Extinction sounds like a very final word. The dictionary defines it as a state of annihilation, of having died without leaving any descendants to carry on the species. But for some plants now considered extinct, this condition may be only temporary.

A case in point is the tree Sophora toromiro that once flourished on Easter Island, where it provided the natives with wood for their houses and canoes. With the introduction of sheep to the island in the eighteenth century, the number of trees declined because the sheep gnawed at the bark of the trees and ate its seedlings. The tree population diminished to the point that by 1962 not a single specimen could be found. The S. toromiro was listed as being extinct.

Several years before that time, however, the famous explorer Thor Heyerdahl had visited Easter Island and had collected some S. toromiro seeds that he deposited at the Göteborg Botanic Garden in Sweden. Just this past year three of the seeds sprouted and began to develop into normal plants, and scientists are now looking into the possibility of reintroducing the tree to its previous natural habitat on Easter Island.

This is just one example of the amazing ability of seeds to germinate after long periods of dormancy. There are others, of course. Perhaps one of the most remarkable examples was the study conducted by a Danish botanist, Soren Odum, who took soil samples out of the remains of an archeological site in northwestern Jutland dating from at least 1,700 years ago. With careful procedures he was able to germinate four seeds that produced weeds common to that period of time. He also grew plants from many 600-year-old seeds obtained from other archeological excavations.

The ways in which seeds buried in the ground are able to survive for such long periods of time are not completely understood. It is believed, however, that the presence of moisture in the soil allows the seeds to maintain a low level of activity just sufficient to make minor repairs to their cells. Why they do not germinate and die underground is also not completely understood, but it appears to be a lack of light that inhibits their sprouting at depths too deep to allow their penetration to the surface. Scientists are keenly interested in unraveling the mysteries associated with the potentiality of seeds. They may hold the key to developing better storage procedures for seed stocks required for plant breeding programs.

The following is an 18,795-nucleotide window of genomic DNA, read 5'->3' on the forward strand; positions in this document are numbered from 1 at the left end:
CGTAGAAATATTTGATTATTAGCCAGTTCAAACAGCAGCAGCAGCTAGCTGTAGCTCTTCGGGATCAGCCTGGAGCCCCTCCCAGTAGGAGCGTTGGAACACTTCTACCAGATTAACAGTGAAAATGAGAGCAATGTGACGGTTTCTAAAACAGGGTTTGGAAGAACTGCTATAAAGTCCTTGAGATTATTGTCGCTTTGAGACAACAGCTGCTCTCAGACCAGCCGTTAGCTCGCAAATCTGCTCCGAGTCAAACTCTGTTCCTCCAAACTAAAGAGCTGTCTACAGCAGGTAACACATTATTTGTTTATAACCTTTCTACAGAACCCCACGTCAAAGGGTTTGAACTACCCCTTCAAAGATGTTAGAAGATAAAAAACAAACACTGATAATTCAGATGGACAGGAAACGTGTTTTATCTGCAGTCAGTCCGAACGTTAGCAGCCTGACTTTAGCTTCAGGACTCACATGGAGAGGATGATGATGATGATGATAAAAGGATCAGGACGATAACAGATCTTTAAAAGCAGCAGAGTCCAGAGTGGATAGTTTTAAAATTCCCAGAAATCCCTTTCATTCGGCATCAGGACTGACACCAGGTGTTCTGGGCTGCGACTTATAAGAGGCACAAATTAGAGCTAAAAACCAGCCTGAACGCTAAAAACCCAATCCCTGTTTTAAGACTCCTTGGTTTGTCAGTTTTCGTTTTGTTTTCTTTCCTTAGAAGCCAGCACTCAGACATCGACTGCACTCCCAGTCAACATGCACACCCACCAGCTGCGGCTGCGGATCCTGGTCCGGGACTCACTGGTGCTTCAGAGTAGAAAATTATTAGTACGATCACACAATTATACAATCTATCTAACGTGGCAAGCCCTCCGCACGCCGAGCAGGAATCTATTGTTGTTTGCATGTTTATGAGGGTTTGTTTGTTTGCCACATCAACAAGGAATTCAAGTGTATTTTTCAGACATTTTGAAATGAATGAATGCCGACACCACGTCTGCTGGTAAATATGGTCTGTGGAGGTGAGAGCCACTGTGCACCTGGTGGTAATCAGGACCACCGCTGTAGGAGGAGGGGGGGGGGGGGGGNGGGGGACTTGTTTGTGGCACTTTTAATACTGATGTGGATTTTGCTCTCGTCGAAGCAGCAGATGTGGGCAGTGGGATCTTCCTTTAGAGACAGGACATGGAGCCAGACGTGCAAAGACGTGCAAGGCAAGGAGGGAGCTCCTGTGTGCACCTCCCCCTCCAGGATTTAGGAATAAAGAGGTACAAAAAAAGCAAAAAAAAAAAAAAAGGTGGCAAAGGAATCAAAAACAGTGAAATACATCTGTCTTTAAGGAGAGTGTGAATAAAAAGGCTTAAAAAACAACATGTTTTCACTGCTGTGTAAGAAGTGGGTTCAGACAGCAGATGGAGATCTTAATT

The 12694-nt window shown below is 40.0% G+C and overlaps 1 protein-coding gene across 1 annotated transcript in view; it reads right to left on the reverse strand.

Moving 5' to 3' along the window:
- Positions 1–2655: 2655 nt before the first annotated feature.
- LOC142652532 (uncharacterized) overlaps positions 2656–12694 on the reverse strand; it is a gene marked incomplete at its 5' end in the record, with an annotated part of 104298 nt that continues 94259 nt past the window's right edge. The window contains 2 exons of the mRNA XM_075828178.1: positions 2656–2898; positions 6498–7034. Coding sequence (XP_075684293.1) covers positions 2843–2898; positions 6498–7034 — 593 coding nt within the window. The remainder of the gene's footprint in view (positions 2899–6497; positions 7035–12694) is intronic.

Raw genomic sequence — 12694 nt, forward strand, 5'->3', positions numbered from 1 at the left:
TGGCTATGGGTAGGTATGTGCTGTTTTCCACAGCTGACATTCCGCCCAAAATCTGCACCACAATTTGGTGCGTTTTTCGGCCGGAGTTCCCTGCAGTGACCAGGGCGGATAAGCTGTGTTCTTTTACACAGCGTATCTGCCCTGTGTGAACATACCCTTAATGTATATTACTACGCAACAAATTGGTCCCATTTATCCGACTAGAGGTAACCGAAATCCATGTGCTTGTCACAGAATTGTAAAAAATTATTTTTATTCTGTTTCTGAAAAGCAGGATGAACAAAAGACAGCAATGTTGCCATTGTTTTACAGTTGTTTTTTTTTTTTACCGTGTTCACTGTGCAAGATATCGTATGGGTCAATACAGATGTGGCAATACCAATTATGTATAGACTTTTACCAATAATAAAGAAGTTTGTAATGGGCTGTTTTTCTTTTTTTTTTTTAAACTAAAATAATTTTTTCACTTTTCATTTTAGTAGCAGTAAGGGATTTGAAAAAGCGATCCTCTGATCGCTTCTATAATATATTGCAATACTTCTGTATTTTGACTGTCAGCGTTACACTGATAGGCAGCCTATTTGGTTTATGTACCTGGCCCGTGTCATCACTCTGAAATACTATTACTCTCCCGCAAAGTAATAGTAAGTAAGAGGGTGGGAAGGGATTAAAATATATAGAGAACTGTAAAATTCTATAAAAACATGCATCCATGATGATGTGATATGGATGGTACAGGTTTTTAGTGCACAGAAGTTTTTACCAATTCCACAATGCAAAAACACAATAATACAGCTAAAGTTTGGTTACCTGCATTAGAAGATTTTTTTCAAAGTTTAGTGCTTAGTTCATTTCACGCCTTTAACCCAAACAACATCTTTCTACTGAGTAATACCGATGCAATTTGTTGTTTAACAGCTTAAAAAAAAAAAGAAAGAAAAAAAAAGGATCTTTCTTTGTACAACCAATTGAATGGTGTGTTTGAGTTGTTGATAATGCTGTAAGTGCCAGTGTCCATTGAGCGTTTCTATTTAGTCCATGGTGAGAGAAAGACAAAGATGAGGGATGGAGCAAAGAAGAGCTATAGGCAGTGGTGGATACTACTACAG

Perhaps the most interesting aspect of the longevity of seeds, however, is the very real possibility that many plant species long believed to be extinct may be brought to life again by what we may call “plant prospecting.” Although the term is new, the concept has a long history, reaching back at least to 1859. In that year, an old house constructed well before 1700 on land owned by the governor of Massachusetts had been torn down. The famed naturalist Henry David Thoreau carefully searched through the exposed cellar for plants that may have sprouted from seeds long hidden from the light of day. Indeed, his stated goal was “to reproduce long extinct plants.” His results—“a species of nettle which I had not found before; dill, which I had not seen growing spontaneously; the Jerusalem oak, which I had seen wild in but one place; black nightshade, which is quite rare hereabouts; and common tobacco, which, though it was often cultivated here in the last century, has for fifty years been an unknown plant in this town.”

Here, then, is a real opportunity for anyone who wants to embark on a true adventure. Try your hand at plant prospecting. Seeds are literally everywhere. Indeed, it has been estimated that common ground may contain as many as 100,000 dormant seeds per square meter. With a little thought for searching out unique places, you might unearth and nurture back to life a plant that is now thought to be extinct. So organize a safari, even if its destination is only somewhere right in your own hometown, and “bring ’em back alive!”

Illustrated by Dick Brown